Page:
The First Circuit Court of Appeals stated in Hathaway v. Worcester City Hospital:
But it seems clear, after Roe and Doe, that a fundamental interest is involved, requiring a compelling rationale to justify permitting some hospital surgical procedures and banning another involving no greater risk or demand on staff and facilities.
* * * * * *
[I]t is clear under Roe and Doe that a complete ban on a surgical procedure relating to the fundamental interest in the pregnancy decision is far too broad when other comparable surgical procedures are performed. 475 F.2d 701, 705-706.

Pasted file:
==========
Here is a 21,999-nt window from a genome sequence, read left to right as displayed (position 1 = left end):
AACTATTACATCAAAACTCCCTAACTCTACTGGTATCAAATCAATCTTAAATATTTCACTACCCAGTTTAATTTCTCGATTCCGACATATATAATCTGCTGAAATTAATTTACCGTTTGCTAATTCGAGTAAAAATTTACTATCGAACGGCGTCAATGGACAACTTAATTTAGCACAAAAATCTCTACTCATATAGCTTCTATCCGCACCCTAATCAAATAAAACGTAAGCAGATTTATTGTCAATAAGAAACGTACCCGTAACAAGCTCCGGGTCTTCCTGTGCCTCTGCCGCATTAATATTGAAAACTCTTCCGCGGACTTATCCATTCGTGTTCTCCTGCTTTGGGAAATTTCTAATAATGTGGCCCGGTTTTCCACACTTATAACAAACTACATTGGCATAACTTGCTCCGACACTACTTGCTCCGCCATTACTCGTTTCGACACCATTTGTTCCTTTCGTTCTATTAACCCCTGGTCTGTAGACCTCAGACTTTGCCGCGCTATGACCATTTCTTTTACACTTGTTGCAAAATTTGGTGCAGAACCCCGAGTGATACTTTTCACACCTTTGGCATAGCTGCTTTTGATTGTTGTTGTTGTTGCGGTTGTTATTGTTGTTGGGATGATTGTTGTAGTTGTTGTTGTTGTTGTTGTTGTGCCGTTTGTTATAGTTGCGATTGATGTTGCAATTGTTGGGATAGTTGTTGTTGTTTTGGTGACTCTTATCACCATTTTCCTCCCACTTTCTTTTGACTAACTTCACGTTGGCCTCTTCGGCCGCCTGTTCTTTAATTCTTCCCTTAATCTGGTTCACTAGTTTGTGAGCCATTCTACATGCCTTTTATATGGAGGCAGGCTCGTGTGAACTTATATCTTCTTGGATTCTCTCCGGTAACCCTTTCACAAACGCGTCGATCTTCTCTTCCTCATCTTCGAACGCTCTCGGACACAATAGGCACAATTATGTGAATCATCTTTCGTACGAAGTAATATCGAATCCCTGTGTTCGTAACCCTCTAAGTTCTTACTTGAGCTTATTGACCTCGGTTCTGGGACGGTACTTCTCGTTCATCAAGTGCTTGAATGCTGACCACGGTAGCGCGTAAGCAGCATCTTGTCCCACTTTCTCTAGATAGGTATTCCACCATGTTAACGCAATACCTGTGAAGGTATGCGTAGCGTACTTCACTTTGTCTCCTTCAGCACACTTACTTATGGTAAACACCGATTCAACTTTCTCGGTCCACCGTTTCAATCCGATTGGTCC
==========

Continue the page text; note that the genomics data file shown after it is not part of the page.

The court concluded:
[O]nce the state has undertaken to provide general short-term hospital care, as here, it may not constitutionally draw the line at medically indistinguishable surgical procedures that impinge on fundamental rights. 475 F.2d 701, 706.
The trial court here, as did the First Circuit in Hathaway, felt required to hold that an outright ban on nontherapeutic abortions (Hathaway dealt with a municipal hospital's ban on sterilization operations) was unconstitutional under the teachings of Doe and Roe. We agree.
The record in this case demonstrates no compelling circumstances which would mandate this hospital's abortion restricting rules. Nothing on this record indicates that the performance of abortions will interfere with the normal hospital routine or require further staff and facilities. The ban on all abortions other than those to save the mother's life serves neither the hospital nor the state. Doe v. Bolton, supra at 198 of 410 U.S. 93 S.Ct. 739.